Friends of Acadia is grateful for the committed community members who have stepped forward to help lead the Second Century Campaign. Our Honorary Chairs, Mr. David Rockefeller and Senator George Mitchell, have embodied public service and generosity here at Acadia and throughout the world for decades. Campaign Chairs Anne Green, Rob Leary, and Ann Rockefeller Roberts each have deep personal love for Acadia and have worked tirelessly to put this campaign on a path toward success. And our lead donor, the Shelby Cullom Davis Charitable Fund, has provided the motivation for many others to join them through a $5 million challenge grant to the Second Century Campaign. As FOA Board member Andrew Davis comments: “My family has supported Acadia National Park for many years because we know that it is a national treasure enjoyed by millions. It is an honor to be part of an organization like Friends of Acadia and its work to sustain the park.”

Use of Second Century Campaign Funds

Campaign Chart 2

Second Century Campaign Honorary Chairs
Senator George J. Mitchell
David Rockefeller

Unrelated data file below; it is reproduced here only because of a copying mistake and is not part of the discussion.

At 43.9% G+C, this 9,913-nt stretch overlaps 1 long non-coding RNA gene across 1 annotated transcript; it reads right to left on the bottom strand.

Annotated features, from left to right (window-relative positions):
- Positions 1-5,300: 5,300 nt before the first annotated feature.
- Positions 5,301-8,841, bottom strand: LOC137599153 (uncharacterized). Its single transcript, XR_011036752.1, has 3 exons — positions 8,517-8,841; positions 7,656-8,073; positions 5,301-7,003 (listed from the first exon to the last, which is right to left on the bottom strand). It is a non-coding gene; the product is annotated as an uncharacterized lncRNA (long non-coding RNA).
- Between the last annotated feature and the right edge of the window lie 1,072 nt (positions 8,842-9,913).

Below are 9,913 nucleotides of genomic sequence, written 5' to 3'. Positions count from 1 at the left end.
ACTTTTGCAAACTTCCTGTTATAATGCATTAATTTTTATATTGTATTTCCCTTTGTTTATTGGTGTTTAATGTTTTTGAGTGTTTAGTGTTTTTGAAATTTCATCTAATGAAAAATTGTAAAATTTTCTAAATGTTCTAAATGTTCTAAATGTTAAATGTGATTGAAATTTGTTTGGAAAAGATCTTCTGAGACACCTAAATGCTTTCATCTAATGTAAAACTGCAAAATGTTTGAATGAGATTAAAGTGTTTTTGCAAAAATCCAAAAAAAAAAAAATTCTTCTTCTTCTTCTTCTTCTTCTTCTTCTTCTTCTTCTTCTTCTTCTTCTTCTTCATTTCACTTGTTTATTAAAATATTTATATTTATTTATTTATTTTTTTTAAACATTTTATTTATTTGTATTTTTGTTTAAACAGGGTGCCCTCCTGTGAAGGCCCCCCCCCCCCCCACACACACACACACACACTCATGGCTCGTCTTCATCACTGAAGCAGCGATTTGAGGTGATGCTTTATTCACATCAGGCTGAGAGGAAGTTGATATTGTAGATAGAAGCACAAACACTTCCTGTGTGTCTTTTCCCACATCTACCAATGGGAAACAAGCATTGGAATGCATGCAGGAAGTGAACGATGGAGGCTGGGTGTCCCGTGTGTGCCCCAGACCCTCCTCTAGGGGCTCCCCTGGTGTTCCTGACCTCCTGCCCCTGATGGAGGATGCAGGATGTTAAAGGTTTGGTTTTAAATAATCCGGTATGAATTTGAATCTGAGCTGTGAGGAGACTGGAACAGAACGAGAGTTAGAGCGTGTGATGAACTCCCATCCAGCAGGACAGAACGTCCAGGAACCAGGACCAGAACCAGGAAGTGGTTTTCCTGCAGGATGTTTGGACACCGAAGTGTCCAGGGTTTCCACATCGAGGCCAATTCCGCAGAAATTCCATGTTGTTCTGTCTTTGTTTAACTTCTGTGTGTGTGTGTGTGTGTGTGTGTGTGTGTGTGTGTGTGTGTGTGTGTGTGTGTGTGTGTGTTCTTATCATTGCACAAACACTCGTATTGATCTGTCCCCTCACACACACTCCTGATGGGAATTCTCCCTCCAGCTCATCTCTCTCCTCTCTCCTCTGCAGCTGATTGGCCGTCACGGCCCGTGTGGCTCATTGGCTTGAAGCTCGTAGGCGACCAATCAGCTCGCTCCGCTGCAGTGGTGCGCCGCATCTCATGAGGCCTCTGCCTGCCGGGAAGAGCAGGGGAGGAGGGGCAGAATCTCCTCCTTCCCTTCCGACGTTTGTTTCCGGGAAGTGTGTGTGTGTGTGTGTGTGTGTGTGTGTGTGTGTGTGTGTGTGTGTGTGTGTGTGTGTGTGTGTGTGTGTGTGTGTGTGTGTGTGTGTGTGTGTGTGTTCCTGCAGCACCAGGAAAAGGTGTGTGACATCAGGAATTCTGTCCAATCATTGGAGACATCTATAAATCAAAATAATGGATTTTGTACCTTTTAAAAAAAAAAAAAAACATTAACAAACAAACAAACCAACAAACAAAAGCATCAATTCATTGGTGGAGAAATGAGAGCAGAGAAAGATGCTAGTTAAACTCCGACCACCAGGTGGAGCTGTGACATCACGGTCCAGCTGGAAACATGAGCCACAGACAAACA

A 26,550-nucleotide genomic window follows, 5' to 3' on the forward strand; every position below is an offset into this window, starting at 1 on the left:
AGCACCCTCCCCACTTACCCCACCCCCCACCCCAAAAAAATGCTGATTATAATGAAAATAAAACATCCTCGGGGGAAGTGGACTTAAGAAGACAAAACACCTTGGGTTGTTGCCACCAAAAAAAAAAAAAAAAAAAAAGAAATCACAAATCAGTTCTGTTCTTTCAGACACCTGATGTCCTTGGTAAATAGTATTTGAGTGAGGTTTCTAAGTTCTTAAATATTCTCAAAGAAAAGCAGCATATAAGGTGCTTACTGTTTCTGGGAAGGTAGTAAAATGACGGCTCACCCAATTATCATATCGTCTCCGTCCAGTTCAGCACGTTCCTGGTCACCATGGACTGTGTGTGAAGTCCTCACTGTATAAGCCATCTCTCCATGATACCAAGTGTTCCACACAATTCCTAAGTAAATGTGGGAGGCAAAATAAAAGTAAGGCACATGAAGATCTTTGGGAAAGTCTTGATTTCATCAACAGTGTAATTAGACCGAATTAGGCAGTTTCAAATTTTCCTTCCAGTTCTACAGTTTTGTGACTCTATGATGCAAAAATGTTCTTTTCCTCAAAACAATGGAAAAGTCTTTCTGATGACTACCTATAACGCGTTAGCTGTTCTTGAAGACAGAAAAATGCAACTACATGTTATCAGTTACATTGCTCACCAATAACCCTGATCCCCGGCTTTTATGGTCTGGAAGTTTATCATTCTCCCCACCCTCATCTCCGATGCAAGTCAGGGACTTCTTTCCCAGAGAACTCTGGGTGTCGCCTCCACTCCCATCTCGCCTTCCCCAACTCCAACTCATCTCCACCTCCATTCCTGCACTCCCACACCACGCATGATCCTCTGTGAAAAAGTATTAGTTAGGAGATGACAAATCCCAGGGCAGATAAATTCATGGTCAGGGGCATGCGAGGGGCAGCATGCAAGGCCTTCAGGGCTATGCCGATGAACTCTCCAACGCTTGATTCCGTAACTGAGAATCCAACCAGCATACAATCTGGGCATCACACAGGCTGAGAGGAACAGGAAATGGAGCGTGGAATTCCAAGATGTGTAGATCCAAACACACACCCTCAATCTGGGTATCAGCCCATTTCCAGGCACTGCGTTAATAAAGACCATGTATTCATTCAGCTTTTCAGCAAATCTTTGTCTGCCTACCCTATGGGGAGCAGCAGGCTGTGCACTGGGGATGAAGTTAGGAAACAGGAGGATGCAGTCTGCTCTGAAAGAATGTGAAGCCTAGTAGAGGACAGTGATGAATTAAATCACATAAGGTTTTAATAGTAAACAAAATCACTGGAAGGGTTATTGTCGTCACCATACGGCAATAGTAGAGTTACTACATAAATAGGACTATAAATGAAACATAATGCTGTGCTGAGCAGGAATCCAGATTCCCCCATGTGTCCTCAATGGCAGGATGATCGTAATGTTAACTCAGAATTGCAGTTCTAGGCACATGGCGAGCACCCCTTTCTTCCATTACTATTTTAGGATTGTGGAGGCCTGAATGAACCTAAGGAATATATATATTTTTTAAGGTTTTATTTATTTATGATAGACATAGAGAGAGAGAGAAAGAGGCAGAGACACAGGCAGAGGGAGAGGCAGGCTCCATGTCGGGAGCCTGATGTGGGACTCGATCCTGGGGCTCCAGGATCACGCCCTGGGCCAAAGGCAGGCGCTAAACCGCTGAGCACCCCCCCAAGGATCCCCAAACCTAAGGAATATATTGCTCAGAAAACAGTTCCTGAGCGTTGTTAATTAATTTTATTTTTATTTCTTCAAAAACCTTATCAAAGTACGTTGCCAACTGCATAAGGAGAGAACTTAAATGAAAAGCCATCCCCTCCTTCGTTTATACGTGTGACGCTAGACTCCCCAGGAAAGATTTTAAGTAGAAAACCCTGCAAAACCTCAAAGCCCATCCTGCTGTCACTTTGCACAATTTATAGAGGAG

Anne Green
Rob Leary
Ann Rockefeller Roberts
Steering Committee
Gail Clark
Berno Hamilton
Cookie Horner
Jan Kärst
Meredith Moriarty
Lili Pew
Edward L. Samek
Nonie Sullivan
Christiaan van Heerden

Photos: Cars search for available parking spots in the Cadillac Summit lot (NPS/Fred Mason); Celeste Mittelhauser of Maine Natural History Observatory and soil scientist Matthew Dorman from the USDA Natural Resources Conservation Service take soil samples at Great Meadow (FOA/Julia Walker Thomas); Cyclists enjoy the Loop Road during a car-free morning (FOA/Aimee Beal Church); Volunteer clear drainage on a curving stretch of carriage road south of Aunt Betty Pond (FOA/Aimee Beal Church); Seven Acadia Teacher Fellows live and learn in Acadia every summer, thanks to funding from Friends of Acadia (NPS).